StateofTech Twitter

Changing text and links from DailyAppShow.Com to StateofTech.Net will likely take a couple of weeks. If you find an error that we missed, please let us know by sending us a message.

If you have any questions, please feel free to email us. We are excited to move forward as StateofTech (formerly DailyAppShow.Com).

Thanks,

Jerad Hill
Owner

[updated: 5/5/2015]

How to Add App Folders on Samsung Galaxy S6

folders

There’s an app for that. And that. And that. All the apps we download onto our phones can quickly become a daunting and never-ending list that we might rather not navigate. Thankfully, Samsung has provided us some relief. Here’s how to add and customize app folders on your Samsung Galaxy S6:

On your home screen

  1. On any page of your home screen, make sure there are at least two of the apps you want in a folder together.
    • To add apps to your home screen, open the App Drawer, tap and hold the app you want, then drag to the home page you want.
  2. Drag and drop an icon onto another icon until a square highlight behind the icon appears.
  3. A folder is created containing the two apps. At this point you’re prompted to name the folder, and you can choose to either give it a name or leave it blank.
  4. You can customize the background color of the folder by tapping the Palette icon to the right of the folder name inside the folder.
  5. To add more apps to the folder, simply tap and hold then drag the app’s icon on top of the folder.

In your App Drawer

  1. Open the App Drawer and tap Edit at the top right.
  2. Drag one app icon onto another until you see a square highlight behind both, then drop. Customize the folder in the same way as home page folders.
  3. Tap outside the folder to close, then drag as many apps as you like into the folder.
  4. Once finished, tap Done at the top of the screen.

 

For even more Galaxy S6 articles, check out our Samsung Galaxy S6 Tips & Tricks Roundup

How to Use Tethering and Mobile Hotspot on Samsung Galaxy S6

tethering

It’s not always the case, but sometimes a strong cellular data connection can be found more easily than a good Wi-Fi network. In these situations, a newer smartphone like the Samsung Galaxy S6 with a data plan can be worth it’s weight in gold. Why? Because you can enable a Wi-Fi network right from your phone to let other nearby devices get Wi-Fi and use your data connection for internet using a feature called Tethering. Here’s how to use tethering on your Samsung Galaxy S6:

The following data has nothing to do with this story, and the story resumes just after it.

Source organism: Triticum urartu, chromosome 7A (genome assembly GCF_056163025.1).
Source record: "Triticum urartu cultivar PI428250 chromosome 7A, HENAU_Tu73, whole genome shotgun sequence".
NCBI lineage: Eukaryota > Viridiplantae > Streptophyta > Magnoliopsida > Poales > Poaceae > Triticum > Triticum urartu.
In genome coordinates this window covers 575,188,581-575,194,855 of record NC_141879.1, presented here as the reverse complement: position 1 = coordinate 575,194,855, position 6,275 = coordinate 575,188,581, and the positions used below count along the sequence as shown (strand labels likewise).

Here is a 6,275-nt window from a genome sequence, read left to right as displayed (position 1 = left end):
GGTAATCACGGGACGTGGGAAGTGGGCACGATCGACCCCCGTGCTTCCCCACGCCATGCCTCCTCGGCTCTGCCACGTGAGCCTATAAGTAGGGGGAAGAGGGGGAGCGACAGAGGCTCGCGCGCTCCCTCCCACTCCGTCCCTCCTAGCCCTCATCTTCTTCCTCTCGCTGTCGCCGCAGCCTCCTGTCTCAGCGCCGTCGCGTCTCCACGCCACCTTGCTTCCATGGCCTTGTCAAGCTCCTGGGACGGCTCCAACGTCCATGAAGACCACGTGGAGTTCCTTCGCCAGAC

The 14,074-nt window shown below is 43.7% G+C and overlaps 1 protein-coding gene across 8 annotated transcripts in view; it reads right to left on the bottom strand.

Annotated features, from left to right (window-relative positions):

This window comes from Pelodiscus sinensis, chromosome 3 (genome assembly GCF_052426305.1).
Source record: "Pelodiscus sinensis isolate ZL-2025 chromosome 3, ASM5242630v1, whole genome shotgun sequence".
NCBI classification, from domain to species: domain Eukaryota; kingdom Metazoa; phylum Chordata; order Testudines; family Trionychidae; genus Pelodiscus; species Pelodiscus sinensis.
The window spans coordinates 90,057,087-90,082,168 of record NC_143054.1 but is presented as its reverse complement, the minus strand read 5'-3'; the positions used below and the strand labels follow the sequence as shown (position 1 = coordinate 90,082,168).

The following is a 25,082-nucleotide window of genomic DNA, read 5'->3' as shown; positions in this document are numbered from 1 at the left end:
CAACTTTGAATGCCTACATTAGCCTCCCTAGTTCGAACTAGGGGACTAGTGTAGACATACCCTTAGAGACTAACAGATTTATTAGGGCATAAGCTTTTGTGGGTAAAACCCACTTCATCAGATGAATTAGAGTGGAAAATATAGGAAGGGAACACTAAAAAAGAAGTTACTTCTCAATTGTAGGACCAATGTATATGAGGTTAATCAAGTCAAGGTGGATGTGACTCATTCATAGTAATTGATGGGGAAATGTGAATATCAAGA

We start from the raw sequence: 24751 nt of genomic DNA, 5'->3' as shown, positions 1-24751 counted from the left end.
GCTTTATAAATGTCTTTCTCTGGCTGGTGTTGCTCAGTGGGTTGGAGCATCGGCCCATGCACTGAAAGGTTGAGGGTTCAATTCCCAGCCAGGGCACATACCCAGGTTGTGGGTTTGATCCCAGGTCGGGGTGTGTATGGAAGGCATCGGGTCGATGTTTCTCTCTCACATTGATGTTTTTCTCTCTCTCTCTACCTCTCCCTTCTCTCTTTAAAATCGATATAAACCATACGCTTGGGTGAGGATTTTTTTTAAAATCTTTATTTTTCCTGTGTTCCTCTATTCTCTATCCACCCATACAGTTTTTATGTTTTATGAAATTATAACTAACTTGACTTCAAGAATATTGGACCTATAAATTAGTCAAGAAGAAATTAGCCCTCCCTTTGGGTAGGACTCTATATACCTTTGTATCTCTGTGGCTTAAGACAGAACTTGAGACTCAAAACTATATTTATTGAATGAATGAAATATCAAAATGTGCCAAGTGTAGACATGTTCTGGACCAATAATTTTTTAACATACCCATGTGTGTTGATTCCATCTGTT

Before setting up, please note that tethering is not always available through every cellular carrier, and data used while tethering will count against your mobile data plan (and most computer operating systems like Windows and Mac OS X do not attempt to minimize the amount of data used like Android and iOS do).

  • To enable tethering and create a Wi-Fi network for other’s to connect to, open the Settings app and navigate to the Connections page.
  • Tap on the Mobile Hotspot and Tethering menu.
  • Tap on Mobile Hotspot, then switch the toggle to the ON position.
  • Below the toggle, you see the name of the Wi-Fi connection from your Galaxy S6. Tap this name to switch between two options: Allow all devices, and Allowed devices only.
    • When Allowed devices only is enabled, only devices you specifically allow will be able to connect to the S6’s Wi-Fi network.
    • To configure an allowed device, tap on MORE at the top left of the Mobile Hotspot menu, then tap Allowed devices.
    • Tap ADD at the top right, give the device a name, and enter the MAC address of that device (this can usually be found in the About or Information setting of each device), then tap OK.
      • Make sure to enter the MAC address accurately, or the device will not be recognized.
    • After configuration, the allowed device will be able to connect to your Galaxy S6’s Wi-Fi.